“Is that you?” The girl wouldn’t have said that had she knew what would happen to that dot of light in the uniform darkness. “Hello!” She called for her friend, panic eating away plain jest as the only thing could make out was her hand immediately before her and the puffs of fog and her own breath.
She was cold.
The dot drew closer, and she saw its regular skeletons to decide that it was a lantern. A fellow villager, perhaps, for she knew the pink blossoms erupting from those black branches were not things her friend would ever want on a lantern. Too…elaborate. Too cheery.
She decided to pick her way past the grass with its unevenness hidden by greenery, dodged sticks and trunks felled by the recent storm, to meet the lantern. When she looked up from her feet it was gone. Did the wind extinguish it? Perhaps she scared it away, again.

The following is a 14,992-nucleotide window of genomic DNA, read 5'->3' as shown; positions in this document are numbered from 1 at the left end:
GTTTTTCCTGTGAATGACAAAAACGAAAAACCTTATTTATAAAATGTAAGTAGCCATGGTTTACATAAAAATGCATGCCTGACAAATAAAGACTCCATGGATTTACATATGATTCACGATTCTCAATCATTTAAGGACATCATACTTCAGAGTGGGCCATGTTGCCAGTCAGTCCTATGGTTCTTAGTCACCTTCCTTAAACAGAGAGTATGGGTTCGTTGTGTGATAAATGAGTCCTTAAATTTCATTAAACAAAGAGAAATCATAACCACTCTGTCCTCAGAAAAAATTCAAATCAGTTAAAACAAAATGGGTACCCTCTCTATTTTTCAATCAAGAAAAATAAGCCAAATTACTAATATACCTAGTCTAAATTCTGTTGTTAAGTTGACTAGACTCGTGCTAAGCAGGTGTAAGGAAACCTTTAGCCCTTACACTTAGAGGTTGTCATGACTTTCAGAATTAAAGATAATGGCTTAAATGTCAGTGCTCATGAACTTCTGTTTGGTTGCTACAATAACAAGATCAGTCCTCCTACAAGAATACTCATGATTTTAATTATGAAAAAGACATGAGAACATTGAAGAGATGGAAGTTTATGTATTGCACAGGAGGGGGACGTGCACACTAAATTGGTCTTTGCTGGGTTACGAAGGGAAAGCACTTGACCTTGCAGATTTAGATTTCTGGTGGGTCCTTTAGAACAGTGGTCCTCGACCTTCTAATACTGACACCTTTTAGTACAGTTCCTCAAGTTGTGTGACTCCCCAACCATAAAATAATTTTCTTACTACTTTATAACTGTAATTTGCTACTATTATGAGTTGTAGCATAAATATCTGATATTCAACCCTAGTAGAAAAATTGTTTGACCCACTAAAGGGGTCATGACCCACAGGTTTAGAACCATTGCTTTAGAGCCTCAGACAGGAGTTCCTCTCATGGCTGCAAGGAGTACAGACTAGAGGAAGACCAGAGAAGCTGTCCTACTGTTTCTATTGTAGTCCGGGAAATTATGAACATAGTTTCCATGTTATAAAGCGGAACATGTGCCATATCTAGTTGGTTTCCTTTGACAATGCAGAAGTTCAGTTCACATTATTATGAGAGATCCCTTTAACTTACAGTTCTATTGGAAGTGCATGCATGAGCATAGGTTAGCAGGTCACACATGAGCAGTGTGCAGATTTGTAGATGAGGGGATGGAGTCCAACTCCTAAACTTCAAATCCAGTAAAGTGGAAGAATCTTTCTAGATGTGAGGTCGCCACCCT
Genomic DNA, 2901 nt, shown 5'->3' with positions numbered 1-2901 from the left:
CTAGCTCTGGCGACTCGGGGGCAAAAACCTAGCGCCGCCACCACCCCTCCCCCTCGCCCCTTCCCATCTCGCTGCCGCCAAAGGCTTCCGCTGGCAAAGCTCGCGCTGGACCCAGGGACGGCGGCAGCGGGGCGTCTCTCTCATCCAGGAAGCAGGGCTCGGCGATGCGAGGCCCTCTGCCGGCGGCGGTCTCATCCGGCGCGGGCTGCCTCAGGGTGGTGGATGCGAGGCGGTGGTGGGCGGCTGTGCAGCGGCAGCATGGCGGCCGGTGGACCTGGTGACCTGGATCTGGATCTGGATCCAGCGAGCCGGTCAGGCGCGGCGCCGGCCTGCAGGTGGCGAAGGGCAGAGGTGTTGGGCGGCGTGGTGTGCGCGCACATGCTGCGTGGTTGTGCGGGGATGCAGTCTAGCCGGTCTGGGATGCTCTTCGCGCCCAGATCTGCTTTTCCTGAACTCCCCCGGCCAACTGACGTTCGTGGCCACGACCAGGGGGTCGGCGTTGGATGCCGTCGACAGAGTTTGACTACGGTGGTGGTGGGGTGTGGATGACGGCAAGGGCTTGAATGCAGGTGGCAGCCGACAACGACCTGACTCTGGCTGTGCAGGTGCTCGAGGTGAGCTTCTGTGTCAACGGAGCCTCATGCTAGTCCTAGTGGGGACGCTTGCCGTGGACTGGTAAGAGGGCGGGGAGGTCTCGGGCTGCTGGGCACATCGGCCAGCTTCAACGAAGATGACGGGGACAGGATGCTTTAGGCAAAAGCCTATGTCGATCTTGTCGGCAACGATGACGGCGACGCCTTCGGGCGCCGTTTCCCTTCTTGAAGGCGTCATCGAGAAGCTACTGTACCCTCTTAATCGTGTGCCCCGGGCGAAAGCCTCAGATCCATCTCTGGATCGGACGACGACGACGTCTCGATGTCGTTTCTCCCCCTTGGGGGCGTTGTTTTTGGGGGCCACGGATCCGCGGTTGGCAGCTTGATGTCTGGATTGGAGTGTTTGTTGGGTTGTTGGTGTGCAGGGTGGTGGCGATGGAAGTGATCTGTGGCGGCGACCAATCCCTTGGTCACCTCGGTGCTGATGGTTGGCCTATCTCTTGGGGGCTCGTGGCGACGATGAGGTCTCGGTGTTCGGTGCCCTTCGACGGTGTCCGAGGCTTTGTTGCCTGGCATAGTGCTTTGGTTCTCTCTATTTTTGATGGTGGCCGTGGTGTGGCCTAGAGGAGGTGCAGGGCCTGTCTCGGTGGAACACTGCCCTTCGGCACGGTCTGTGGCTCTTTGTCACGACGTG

Oh well, she skipped around to find new dot, saw its pretty patterns and repeated her ritual, “Hello!”
“Did you find any survivors yet?”
“No…the mud came down too fast, they didn’t stand a chance,” The two men surveyed the basin filled with fresh earth where the township was, their straw coats heavy but the damages of nature heavier.
“Did you hear that?” One of them whipped their light about, the song of the night stirred by the faintest brush of sticks.
“I…” The moon ditched them that night, the clouds too thick and dull. “I don’t hear anything.”
Then they heard it, unmistakably, and a smile cracked the previous scare, a croak, “Ha, that’s just a frog.”
“Hello!” Their light went to sleep.